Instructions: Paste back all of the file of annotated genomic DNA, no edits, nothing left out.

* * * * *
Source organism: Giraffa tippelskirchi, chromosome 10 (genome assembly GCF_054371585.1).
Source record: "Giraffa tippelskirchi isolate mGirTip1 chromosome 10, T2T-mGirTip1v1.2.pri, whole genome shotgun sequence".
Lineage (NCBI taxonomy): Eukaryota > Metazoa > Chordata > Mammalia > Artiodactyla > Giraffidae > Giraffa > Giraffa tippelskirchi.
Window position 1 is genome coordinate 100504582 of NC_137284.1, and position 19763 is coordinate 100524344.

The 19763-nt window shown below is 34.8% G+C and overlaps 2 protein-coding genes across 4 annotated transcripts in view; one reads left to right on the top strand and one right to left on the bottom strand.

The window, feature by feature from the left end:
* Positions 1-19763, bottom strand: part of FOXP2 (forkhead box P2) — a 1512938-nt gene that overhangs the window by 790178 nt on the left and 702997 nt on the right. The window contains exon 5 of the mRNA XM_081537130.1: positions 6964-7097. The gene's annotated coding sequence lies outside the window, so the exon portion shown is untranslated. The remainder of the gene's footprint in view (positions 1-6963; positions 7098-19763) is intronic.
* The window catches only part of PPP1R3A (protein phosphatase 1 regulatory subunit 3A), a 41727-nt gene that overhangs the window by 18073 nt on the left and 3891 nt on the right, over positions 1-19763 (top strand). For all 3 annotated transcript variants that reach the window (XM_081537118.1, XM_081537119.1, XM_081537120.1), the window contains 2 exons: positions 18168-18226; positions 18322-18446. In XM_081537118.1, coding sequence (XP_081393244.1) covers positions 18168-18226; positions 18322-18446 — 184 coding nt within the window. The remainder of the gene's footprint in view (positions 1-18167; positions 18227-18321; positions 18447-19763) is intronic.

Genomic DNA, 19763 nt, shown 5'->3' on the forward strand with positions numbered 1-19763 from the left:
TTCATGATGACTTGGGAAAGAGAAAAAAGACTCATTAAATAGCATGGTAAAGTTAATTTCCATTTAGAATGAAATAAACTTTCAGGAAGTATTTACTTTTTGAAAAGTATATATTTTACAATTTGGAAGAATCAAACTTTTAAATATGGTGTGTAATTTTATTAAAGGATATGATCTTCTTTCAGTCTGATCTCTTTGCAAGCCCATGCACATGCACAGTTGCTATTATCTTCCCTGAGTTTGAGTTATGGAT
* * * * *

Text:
Source organism: Giraffa tippelskirchi, chromosome 10 (genome assembly GCF_054371585.1).
Source record: "Giraffa tippelskirchi isolate mGirTip1 chromosome 10, T2T-mGirTip1v1.2.pri, whole genome shotgun sequence".
Lineage (NCBI taxonomy): Eukaryota > Metazoa > Chordata > Mammalia > Artiodactyla > Giraffidae > Giraffa > Giraffa tippelskirchi.
Window position 1 is genome coordinate 100504582 of NC_137284.1, and position 19763 is coordinate 100524344.

The 19763-nt window shown below is 34.8% G+C and overlaps 2 protein-coding genes across 4 annotated transcripts in view; one reads left to right on the top strand and one right to left on the bottom strand.

The window, feature by feature from the left end:
* Positions 1-19763, bottom strand: part of FOXP2 (forkhead box P2) — a 1512938-nt gene that overhangs the window by 790178 nt on the left and 702997 nt on the right. The window contains exon 5 of the mRNA XM_081537130.1: positions 6964-7097. The gene's annotated coding sequence lies outside the window, so the exon portion shown is untranslated. The remainder of the gene's footprint in view (positions 1-6963; positions 7098-19763) is intronic.
* The window catches only part of PPP1R3A (protein phosphatase 1 regulatory subunit 3A), a 41727-nt gene that overhangs the window by 18073 nt on the left and 3891 nt on the right, over positions 1-19763 (top strand). For all 3 annotated transcript variants that reach the window (XM_081537118.1, XM_081537119.1, XM_081537120.1), the window contains 2 exons: positions 18168-18226; positions 18322-18446. In XM_081537118.1, coding sequence (XP_081393244.1) covers positions 18168-18226; positions 18322-18446 — 184 coding nt within the window. The remainder of the gene's footprint in view (positions 1-18167; positions 18227-18321; positions 18447-19763) is intronic.

Genomic DNA, 19763 nt, shown 5'->3' on the forward strand with positions numbered 1-19763 from the left:
TTCATGATGACTTGGGAAAGAGAAAAAAGACTCATTAAATAGCATGGTAAAGTTAATTTCCATTTAGAATGAAATAAACTTTCAGGAAGTATTTACTTTTTGAAAAGTATATATTTTACAATTTGGAAGAATCAAACTTTTAAATATGGTGTGTAATTTTATTAAAGGATATGATCTTCTTTCAGTCTGATCTCTTTGCAAGCCCATGCACATGCACAGTTGCTATTATCTTCCCTGAGTTTGAGTTATGGAT